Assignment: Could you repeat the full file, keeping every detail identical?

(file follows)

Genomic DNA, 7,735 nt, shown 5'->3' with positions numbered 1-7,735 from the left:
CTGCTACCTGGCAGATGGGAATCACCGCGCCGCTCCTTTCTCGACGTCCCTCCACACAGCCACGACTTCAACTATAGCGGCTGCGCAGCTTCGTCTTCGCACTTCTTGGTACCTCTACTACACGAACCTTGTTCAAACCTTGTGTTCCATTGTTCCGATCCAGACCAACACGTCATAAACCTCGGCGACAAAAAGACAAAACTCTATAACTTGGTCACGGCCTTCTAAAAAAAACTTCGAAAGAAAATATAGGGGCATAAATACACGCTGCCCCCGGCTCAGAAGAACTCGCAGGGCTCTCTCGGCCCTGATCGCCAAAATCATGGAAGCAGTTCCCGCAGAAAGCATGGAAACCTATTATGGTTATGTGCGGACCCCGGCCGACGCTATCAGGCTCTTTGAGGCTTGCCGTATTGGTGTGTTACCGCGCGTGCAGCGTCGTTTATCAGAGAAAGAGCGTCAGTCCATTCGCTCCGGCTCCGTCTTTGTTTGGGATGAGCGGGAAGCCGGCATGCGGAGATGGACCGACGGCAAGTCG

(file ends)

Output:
Genomic DNA, 7,735 nt, shown 5'->3' with positions numbered 1-7,735 from the left:
CTGCTACCTGGCAGATGGGAATCACCGCGCCGCTCCTTTCTCGACGTCCCTCCACACAGCCACGACTTCAACTATAGCGGCTGCGCAGCTTCGTCTTCGCACTTCTTGGTACCTCTACTACACGAACCTTGTTCAAACCTTGTGTTCCATTGTTCCGATCCAGACCAACACGTCATAAACCTCGGCGACAAAAAGACAAAACTCTATAACTTGGTCACGGCCTTCTAAAAAAAACTTCGAAAGAAAATATAGGGGCATAAATACACGCTGCCCCCGGCTCAGAAGAACTCGCAGGGCTCTCTCGGCCCTGATCGCCAAAATCATGGAAGCAGTTCCCGCAGAAAGCATGGAAACCTATTATGGTTATGTGCGGACCCCGGCCGACGCTATCAGGCTCTTTGAGGCTTGCCGTATTGGTGTGTTACCGCGCGTGCAGCGTCGTTTATCAGAGAAAGAGCGTCAGTCCATTCGCTCCGGCTCCGTCTTTGTTTGGGATGAGCGGGAAGCCGGCATGCGGAGATGGACCGACGGCAAGTCG